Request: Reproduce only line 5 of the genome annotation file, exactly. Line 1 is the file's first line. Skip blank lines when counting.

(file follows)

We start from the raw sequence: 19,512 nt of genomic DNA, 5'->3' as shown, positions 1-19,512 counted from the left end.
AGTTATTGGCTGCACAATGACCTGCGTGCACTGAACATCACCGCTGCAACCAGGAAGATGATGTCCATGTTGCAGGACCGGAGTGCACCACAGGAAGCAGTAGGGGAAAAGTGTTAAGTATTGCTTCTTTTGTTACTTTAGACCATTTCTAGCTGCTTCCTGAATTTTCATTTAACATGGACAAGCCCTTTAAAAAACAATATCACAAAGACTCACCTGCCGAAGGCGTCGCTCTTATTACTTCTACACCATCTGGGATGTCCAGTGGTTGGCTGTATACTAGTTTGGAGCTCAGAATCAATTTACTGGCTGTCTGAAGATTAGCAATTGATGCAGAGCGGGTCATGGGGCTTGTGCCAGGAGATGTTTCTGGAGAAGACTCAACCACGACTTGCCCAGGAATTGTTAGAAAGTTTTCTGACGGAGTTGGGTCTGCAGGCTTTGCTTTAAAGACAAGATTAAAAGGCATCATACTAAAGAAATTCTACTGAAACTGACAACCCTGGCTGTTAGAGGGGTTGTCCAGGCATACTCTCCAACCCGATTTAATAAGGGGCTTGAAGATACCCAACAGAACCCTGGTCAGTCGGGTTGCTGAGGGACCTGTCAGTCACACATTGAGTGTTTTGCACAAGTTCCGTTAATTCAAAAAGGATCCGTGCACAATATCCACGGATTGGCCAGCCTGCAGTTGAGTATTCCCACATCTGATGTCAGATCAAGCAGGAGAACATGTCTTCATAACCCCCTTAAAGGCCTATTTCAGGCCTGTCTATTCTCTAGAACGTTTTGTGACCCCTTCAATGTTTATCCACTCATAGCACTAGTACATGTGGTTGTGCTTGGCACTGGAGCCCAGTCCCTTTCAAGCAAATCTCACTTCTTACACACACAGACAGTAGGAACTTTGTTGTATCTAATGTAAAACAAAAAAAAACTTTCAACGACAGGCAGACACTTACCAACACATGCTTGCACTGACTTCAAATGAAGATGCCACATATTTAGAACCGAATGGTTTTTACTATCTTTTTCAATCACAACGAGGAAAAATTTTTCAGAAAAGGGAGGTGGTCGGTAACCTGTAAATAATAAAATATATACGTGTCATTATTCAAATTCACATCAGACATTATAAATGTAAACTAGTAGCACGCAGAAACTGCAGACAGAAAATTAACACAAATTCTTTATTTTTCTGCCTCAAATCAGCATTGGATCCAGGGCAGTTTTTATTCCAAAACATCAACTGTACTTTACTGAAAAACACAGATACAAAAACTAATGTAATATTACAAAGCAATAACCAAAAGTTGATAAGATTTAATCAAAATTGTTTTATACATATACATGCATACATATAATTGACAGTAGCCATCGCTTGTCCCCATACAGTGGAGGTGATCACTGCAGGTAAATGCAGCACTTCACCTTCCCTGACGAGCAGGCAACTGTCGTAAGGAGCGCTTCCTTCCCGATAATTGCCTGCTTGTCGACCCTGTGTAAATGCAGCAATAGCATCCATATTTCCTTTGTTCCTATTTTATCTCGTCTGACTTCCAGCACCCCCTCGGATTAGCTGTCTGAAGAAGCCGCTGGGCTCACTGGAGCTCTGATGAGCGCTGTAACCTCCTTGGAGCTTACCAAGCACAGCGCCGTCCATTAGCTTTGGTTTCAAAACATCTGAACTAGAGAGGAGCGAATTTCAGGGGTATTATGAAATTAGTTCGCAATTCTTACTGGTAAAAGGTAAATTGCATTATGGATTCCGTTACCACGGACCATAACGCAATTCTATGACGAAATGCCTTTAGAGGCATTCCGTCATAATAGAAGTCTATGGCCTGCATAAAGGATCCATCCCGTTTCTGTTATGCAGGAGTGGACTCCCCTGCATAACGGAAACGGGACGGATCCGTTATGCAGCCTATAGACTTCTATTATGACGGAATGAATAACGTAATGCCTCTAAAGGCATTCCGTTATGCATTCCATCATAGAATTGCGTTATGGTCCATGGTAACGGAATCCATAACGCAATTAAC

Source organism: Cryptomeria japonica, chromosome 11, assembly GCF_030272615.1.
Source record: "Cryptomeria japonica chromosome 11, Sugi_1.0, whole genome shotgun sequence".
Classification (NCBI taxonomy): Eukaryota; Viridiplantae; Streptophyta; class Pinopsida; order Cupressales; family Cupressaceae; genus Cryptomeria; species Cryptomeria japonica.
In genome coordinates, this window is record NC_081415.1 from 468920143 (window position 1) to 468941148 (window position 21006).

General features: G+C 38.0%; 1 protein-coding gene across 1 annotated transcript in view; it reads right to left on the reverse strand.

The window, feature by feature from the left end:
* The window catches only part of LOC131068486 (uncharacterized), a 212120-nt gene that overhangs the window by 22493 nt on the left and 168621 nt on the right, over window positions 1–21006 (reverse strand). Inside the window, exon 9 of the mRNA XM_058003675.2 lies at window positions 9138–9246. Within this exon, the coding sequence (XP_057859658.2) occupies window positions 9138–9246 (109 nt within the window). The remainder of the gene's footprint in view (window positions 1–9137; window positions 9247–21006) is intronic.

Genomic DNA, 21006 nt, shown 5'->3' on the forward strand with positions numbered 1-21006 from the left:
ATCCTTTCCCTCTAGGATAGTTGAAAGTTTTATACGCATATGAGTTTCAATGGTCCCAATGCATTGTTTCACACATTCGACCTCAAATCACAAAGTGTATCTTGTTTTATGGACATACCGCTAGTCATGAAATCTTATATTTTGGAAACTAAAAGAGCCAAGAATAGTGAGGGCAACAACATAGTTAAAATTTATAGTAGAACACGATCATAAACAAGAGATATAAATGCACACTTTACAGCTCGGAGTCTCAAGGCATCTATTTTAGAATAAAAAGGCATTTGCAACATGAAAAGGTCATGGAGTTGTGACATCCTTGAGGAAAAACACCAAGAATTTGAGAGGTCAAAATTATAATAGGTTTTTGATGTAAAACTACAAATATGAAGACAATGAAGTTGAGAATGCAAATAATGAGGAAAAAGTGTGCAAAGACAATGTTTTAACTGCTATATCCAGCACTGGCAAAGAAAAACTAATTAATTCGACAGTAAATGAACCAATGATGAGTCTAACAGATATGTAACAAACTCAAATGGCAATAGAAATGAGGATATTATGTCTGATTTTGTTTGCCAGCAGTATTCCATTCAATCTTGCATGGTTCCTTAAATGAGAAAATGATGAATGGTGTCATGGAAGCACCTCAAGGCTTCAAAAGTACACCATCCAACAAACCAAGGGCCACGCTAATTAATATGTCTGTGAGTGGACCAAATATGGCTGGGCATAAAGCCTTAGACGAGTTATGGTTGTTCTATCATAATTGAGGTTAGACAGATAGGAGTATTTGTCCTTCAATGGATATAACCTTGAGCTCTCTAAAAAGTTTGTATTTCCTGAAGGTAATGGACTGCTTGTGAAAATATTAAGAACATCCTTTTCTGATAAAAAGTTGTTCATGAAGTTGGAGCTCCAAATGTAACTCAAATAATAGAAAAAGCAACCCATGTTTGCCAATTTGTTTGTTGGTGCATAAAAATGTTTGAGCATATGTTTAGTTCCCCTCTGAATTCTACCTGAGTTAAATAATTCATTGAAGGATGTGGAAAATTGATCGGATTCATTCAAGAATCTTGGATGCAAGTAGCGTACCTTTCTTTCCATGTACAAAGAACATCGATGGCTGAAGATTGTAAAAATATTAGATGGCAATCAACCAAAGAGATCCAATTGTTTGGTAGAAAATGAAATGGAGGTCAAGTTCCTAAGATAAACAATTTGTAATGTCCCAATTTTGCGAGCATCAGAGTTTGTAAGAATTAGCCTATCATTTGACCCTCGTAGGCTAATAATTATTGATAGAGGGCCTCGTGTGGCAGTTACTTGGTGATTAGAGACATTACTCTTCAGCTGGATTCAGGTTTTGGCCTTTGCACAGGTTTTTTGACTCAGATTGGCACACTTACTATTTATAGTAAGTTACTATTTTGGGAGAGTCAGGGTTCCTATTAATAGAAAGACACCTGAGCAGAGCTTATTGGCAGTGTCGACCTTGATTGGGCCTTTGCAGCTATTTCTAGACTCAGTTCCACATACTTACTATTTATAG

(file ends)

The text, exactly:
Classification (NCBI taxonomy): Eukaryota; Viridiplantae; Streptophyta; class Pinopsida; order Cupressales; family Cupressaceae; genus Cryptomeria; species Cryptomeria japonica.